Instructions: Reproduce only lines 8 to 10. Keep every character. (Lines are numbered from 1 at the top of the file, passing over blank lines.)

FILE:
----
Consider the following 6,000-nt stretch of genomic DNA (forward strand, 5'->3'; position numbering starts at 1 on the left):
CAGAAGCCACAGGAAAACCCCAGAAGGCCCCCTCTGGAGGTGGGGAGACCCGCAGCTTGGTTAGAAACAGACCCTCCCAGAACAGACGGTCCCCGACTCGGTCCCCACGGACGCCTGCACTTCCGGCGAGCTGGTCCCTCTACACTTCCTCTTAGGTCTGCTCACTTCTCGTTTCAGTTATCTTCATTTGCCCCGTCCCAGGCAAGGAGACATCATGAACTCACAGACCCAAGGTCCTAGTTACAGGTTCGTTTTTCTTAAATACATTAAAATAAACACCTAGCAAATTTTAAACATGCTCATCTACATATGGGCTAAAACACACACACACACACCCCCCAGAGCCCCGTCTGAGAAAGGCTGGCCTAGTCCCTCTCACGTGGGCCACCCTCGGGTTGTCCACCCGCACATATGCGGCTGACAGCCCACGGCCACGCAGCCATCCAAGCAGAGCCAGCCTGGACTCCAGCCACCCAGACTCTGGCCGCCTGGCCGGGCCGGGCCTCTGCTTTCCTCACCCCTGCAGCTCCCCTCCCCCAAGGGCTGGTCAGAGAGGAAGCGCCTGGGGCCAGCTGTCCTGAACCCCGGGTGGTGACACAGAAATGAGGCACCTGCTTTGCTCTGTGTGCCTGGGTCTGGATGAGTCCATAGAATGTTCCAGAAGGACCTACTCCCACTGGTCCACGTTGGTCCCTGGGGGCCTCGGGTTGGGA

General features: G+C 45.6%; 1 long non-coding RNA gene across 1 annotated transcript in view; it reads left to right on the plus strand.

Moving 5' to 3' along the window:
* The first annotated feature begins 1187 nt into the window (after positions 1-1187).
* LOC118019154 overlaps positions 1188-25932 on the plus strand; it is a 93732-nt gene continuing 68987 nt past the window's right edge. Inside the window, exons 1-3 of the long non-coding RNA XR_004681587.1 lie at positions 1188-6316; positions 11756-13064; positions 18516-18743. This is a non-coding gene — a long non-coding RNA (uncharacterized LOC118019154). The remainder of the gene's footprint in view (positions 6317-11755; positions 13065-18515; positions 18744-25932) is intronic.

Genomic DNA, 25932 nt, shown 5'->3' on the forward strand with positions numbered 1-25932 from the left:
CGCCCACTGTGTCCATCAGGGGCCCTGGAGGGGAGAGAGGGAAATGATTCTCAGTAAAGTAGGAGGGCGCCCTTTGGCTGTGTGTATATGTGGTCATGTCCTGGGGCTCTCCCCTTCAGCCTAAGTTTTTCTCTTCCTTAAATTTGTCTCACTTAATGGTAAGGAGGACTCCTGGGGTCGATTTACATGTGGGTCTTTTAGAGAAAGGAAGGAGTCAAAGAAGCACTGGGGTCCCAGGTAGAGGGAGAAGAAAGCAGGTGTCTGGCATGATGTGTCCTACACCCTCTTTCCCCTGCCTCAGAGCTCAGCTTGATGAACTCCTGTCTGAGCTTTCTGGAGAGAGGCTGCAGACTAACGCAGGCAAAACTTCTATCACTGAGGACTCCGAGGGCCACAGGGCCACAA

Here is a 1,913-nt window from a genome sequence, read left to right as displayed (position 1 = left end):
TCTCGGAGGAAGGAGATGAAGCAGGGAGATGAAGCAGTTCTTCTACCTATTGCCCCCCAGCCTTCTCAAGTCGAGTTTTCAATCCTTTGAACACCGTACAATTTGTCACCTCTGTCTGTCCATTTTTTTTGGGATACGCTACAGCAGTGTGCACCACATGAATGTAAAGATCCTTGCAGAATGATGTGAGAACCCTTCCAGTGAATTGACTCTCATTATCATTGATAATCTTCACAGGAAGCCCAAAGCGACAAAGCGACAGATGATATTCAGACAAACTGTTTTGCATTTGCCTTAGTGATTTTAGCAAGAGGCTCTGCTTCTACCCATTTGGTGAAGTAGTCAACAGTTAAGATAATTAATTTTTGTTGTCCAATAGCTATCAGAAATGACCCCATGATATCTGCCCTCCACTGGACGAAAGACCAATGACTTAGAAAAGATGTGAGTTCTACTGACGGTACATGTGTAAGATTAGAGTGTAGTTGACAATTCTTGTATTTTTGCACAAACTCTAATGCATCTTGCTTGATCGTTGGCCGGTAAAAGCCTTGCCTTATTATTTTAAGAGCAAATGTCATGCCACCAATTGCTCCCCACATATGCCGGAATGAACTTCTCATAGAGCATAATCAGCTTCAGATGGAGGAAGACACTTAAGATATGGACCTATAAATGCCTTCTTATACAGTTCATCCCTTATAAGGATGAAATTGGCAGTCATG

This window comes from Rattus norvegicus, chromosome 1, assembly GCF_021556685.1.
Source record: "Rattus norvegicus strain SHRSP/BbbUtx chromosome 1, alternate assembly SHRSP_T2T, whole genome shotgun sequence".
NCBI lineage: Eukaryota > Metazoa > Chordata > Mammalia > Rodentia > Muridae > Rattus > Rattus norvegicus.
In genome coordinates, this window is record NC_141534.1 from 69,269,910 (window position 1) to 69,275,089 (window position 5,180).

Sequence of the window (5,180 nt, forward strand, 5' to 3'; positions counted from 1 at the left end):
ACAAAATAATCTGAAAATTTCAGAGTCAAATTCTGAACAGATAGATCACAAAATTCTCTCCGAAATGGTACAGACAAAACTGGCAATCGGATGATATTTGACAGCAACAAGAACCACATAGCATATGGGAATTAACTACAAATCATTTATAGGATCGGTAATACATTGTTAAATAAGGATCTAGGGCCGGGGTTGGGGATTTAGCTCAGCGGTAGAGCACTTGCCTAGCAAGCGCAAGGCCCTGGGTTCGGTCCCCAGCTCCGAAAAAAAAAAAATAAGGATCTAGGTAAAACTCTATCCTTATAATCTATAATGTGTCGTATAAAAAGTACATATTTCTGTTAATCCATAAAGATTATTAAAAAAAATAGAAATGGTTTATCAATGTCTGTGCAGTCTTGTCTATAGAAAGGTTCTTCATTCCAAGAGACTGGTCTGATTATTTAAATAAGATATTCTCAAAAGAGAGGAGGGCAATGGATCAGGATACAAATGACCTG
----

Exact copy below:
CGCCCACTGTGTCCATCAGGGGCCCTGGAGGGGAGAGAGGGAAATGATTCTCAGTAAAGTAGGAGGGCGCCCTTTGGCTGTGTGTATATGTGGTCATGTCCTGGGGCTCTCCCCTTCAGCCTAAGTTTTTCTCTTCCTTAAATTTGTCTCACTTAATGGTAAGGAGGACTCCTGGGGTCGATTTACATGTGGGTCTTTTAGAGAAAGGAAGGAGTCAAAGAAGCACTGGGGTCCCAGGTAGAGGGAGAAGAAAGCAGGTGTCTGGCATGATGTGTCCTACACCCTCTTTCCCCTGCCTCAGAGCTCAGCTTGATGAACTCCTGTCTGAGCTTTCTGGAGAGAGGCTGCAGACTAACGCAGGCAAAACTTCTATCACTGAGGACTCCGAGGGCCACAGGGCCACAA

Here is a 1,913-nt window from a genome sequence, read left to right as displayed (position 1 = left end):
TCTCGGAGGAAGGAGATGAAGCAGGGAGATGAAGCAGTTCTTCTACCTATTGCCCCCCAGCCTTCTCAAGTCGAGTTTTCAATCCTTTGAACACCGTACAATTTGTCACCTCTGTCTGTCCATTTTTTTTGGGATACGCTACAGCAGTGTGCACCACATGAATGTAAAGATCCTTGCAGAATGATGTGAGAACCCTTCCAGTGAATTGACTCTCATTATCATTGATAATCTTCACAGGAAGCCCAAAGCGACAAAGCGACAGATGATATTCAGACAAACTGTTTTGCATTTGCCTTAGTGATTTTAGCAAGAGGCTCTGCTTCTACCCATTTGGTGAAGTAGTCAACAGTTAAGATAATTAATTTTTGTTGTCCAATAGCTATCAGAAATGACCCCATGATATCTGCCCTCCACTGGACGAAAGACCAATGACTTAGAAAAGATGTGAGTTCTACTGACGGTACATGTGTAAGATTAGAGTGTAGTTGACAATTCTTGTATTTTTGCACAAACTCTAATGCATCTTGCTTGATCGTTGGCCGGTAAAAGCCTTGCCTTATTATTTTAAGAGCAAATGTCATGCCACCAATTGCTCCCCACATATGCCGGAATGAACTTCTCATAGAGCATAATCAGCTTCAGATGGAGGAAGACACTTAAGATATGGACCTATAAATGCCTTCTTATACAGTTCATCCCTTATAAGGATGAAATTGGCAGTCATG